Cyber fears as HMRC declares 17 serious data breaches to ICO

More than 3000 people potentially affected by the personal data-related incidents, which include employee abuse of internal systems

Posted 15 December 2021 by Christine Horton

Her Majesty’s Revenue and Customs (HMRC) has declared 17 serious data breaches to the ICO over the past 15 months

The breaches were revealed in HMRC’s recently published Annual Report and Accounts.

According to the report, a total of 3,017 people were potentially affected by personal data-related incidents.

In the largest incident, 1,023 people were potentially impacted when a HMRC staffer used personal information to make changes to customer records on HMRC systems without authorisation.

The most alarming infringement was a HMRC employee caught accessing an internal system to locate his estranged wife and children.

In another family-related data breach, a customer received details about his former partner when making a SAR (Suspicious Activity Report) request for information, potentially impacting the customer and his ex-partner.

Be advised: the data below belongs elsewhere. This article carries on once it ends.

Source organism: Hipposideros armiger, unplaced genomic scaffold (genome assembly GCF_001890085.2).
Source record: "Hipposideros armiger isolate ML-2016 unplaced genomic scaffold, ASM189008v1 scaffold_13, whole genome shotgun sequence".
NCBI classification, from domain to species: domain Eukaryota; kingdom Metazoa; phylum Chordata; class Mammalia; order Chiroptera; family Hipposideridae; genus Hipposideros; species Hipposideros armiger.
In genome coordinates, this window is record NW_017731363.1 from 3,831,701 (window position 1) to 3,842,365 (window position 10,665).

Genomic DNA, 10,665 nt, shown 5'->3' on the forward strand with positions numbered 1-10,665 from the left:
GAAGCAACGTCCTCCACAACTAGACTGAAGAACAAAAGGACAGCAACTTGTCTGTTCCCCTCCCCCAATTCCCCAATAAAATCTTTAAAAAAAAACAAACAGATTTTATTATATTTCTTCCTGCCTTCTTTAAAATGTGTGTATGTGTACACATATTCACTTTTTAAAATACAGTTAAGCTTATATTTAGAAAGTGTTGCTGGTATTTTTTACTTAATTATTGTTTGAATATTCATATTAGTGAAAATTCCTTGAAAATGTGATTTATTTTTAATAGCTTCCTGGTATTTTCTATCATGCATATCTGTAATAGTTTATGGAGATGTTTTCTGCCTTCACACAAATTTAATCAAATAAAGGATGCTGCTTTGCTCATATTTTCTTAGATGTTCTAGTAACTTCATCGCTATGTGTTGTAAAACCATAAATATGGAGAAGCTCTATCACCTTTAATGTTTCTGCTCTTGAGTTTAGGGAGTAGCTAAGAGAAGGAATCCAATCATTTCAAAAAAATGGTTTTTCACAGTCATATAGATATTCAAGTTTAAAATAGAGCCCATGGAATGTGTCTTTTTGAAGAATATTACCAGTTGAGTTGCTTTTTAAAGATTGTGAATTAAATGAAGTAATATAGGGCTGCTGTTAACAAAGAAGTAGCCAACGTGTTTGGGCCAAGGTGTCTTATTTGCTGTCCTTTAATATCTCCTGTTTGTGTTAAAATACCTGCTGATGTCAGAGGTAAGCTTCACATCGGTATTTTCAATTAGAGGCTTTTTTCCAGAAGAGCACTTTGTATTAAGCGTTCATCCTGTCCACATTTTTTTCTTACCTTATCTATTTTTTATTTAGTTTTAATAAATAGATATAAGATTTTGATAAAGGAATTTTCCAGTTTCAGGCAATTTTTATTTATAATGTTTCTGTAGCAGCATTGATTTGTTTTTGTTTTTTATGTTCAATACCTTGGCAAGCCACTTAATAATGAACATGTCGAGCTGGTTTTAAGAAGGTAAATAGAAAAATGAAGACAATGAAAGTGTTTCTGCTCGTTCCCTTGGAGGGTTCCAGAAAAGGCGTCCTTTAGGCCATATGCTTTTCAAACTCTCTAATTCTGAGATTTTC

During an office relocation, a customer’s locked pedestal desk was forced open, resulting in personal identifiers such as ethnic origin and religious beliefs being exposed.

The most frequent breach involved HMRC staffers using personal information to alter customer records on HMRC systems. This occurred on 11 separate occasions, potentially impacting a combined total of 2,999 people.

‘Above the law’

HMRC stated in the report that they have learnt lessons from the incidents and are using them to review and strengthen their customer identity and authentication process.

In spite of the breaches, HMRC stated in the report: “Protecting customer data is important to us and we monitor our processes continually to prevent recurrences. In addition, HMRC is delivering enhanced data security, governance and reporting across the department.”

A number of other personal data-related breaches were revealed but were not required to be reported to the Information Commissioner, instead being recorded centrally within the department.

“HMRC wields draconian powers, and is increasingly out of control. This is further evidence that HMRC needs to be reined in. They think they’re above the law. They’re not,” said Donal Blaney, founder of niche litigation practice Griffin Law.

“Such abuse of its powers, and such criminality, should be investigated to the fullest extent possible by the Information Commissioner and the police if taxpayers are to retain any confidence in HMRC.”

In the previous financial year, HMRC reported 11 ‘serious’ personal data incidents to the ICO.